G4S - 'securing' their world, not ours
Despite its inability to fulfil its London 2012 contract, the rise and rise of G4S is the story of the privatisation of the state and an increasing emphasis on “threats” and “security concerns” aimed at keeping people in thrall to authority.
G4S is no ordinary corporation. It operates in more than 125 countries and has 675,000 employees. Group turnover last year was £7.5 billion, mostly derived from state contracts around the world, with 30% of revenues coming from “developing markets”. Pre-tax profits were up 2.1% to £531m.
The self-styled “world's leading international security solutions group” has cashed in on the drive by the state to divest itself of more and more functions like prisons, crowd control and significant parts of the police service. As the company’s website declares: “In more ways than you might realise, G4S is securing your world.”
Of course, it’s not “our world” so much as their world – the rich, the bankers, the state, and the corporations that G4S helps to secure. And nowhere is “security” more on the state’s lips than in Israel, which continues to occupy Palestinian lands in defiance of countless UN resolutions.
As a sub-contractor of the Israeli occupation, G4S, according to the Palestinian grass roots movement Stop the Wall, is involved in human rights abuses and violations of international law. Through its subsidiary G4S Israel (Hashmira) it provides:
- equipment for Israeli-run checkpoints and terminals in the West Bank and Gaza, including luggage scanning machines and full body scanners
- security systems to the Israeli armoured corps base of Nachshonim
- (and operates) the entire security system of the Ktziot Prison, the central control room of the Megido Prison and security services to Damon prison where Palestinian political prisoners are held
- peripheral defence systems on the walls surrounding the Ofer prison, located in the West Bank, near the settlement of Givat Ze'ev
- security services to businesses in illegal settlements, including security equipment and personnel to shops and supermarkets in West Bank settlements.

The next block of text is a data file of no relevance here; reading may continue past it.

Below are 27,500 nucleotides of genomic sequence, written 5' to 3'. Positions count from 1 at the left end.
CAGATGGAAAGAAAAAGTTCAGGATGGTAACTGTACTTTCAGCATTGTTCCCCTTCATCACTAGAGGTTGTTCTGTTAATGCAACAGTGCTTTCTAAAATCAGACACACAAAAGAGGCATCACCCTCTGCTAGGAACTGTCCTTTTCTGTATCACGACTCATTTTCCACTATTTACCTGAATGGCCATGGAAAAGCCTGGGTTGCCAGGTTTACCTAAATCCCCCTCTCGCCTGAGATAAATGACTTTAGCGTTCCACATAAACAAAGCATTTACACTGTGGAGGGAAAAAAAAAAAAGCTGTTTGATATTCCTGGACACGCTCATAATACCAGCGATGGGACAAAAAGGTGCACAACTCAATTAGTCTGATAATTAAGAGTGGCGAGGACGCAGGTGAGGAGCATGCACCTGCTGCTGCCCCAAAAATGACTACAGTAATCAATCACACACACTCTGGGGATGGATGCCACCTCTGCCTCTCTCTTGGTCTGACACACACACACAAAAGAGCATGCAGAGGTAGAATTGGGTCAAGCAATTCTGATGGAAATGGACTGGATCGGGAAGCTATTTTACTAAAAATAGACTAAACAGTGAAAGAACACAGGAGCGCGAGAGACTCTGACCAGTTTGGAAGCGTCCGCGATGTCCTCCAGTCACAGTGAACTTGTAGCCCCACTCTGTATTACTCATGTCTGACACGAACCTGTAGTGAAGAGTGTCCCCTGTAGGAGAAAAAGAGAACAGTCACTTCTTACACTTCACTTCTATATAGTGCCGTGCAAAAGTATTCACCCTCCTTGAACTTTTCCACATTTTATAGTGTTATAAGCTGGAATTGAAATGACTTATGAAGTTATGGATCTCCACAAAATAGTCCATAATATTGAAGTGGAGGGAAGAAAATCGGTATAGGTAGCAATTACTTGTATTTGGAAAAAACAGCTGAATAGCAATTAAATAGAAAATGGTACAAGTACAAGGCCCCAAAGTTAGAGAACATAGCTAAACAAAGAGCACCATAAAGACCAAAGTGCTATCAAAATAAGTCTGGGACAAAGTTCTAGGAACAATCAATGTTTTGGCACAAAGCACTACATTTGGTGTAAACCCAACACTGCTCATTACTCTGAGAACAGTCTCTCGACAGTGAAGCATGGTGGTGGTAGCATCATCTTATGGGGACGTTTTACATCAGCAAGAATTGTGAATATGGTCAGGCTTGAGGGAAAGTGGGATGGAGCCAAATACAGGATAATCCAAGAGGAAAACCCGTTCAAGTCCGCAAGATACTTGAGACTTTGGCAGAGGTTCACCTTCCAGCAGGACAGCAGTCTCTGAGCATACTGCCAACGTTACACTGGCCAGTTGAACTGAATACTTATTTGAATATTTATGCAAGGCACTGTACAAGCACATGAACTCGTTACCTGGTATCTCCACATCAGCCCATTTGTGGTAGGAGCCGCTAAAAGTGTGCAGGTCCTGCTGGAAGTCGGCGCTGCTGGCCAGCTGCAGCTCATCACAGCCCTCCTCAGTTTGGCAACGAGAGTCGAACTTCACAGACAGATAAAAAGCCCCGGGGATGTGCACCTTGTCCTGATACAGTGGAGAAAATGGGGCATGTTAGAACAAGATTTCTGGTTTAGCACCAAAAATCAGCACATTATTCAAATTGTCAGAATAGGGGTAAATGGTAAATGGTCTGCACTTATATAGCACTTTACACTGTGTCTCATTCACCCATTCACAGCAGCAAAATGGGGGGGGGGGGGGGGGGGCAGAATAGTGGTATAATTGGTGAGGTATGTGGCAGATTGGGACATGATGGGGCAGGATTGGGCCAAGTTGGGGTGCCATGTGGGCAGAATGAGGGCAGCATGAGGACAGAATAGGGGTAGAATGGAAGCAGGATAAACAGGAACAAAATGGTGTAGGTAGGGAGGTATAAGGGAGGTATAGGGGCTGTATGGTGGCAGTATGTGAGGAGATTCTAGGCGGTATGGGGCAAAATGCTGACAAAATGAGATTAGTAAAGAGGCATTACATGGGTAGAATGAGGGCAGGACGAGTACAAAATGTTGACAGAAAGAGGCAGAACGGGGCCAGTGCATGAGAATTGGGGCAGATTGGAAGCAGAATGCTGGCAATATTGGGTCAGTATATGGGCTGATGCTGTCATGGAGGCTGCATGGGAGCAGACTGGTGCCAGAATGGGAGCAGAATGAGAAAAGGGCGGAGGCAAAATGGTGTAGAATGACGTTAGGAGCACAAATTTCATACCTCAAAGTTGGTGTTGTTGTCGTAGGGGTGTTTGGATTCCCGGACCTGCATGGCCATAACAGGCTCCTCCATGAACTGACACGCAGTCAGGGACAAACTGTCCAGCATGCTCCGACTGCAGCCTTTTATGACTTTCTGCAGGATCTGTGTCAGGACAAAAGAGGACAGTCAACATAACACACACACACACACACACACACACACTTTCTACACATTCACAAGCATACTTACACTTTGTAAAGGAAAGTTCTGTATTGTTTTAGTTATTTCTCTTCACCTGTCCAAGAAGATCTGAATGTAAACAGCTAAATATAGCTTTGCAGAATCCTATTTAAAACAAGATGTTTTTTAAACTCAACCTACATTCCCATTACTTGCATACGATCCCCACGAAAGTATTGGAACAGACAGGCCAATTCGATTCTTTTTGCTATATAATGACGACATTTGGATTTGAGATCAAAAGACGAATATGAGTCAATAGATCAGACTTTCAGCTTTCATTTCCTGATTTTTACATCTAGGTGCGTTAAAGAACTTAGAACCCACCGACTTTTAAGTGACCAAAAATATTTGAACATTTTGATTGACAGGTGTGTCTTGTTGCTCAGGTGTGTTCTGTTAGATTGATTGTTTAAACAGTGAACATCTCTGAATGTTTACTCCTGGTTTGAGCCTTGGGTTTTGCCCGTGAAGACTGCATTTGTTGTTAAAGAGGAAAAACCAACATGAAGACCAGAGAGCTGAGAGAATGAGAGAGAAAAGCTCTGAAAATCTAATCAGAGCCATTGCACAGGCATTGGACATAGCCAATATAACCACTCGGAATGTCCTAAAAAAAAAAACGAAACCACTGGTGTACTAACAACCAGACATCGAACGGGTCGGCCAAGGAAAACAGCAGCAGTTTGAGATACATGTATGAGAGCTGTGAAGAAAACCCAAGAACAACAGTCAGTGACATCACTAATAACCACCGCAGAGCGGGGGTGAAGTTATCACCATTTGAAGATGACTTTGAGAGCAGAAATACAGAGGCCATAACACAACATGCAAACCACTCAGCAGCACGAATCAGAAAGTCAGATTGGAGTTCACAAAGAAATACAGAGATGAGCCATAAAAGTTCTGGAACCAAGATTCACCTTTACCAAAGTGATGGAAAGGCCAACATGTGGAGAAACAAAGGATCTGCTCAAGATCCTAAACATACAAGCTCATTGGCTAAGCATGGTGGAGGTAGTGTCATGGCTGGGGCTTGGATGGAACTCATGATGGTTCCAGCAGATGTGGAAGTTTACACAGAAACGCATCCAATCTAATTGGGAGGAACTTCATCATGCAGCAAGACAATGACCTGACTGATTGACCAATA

Palestinian prisoners are, of course, mostly tried in military courts while others are held in detention under laws dating from the British mandate. Many prisoners have taken to hunger strikes to force their plight into the public arena. G4S also transfers Palestinians to and from interrogation centres.
Yet Israel continues to build new settlements and expands older settlements, stealing Palestinian land and resources. While G4S profits from ‘securing’ these illegal settlements, the IOF [Israeli Occupation Forces] restricts Palestinian movement and violently repress any dissent in the name of ‘security’.
In Britain, over 700 complaints have been filed against G4S over the treatment of immigrant detainees, of which 130 were upheld. There have been 48 assault complaints. There has been particular criticism of the treatment of detainees held at Brook House immigration removal centre near Heathrow .
In 2010 it lost a Home Office forcible deportation contract after the death of an Angolan deportee, Jimmy Mubenga, while being restrained on a flight back to Angola. A report by the Commons home affairs committee condemned G4S over its treatment and said the number of complaints likely did not reflect the true number of cases of abuse.
In South Yorkshire, where G4S won a £30 million contract to take over asylum seekers housing, a sub-contractor has started evicting people and moving them into unsuitable accommodation miles away.
G4S is laughing all the way to the bank, however. Confidential Home Office documents seen by the Daily Telegraph show that fees paid to G4S for managing civilian security staff for the London Games have soared from £7.3 million to £60 million. The same company failed to recruit sufficient staff, leaving the government to call in the army.
It’s not just cost savings that have driven the capitalist state to “outsource” security to firms like G4S. The aim is also to shed responsibility for services like health, housing, pensions and education as far as possible, creating new markets for all sorts of companies. So where does that leave the present state’s legitimacy, its “right” to rule over us. The Olympic security farrago confirms that it is virtually non-existent.
13 July 2012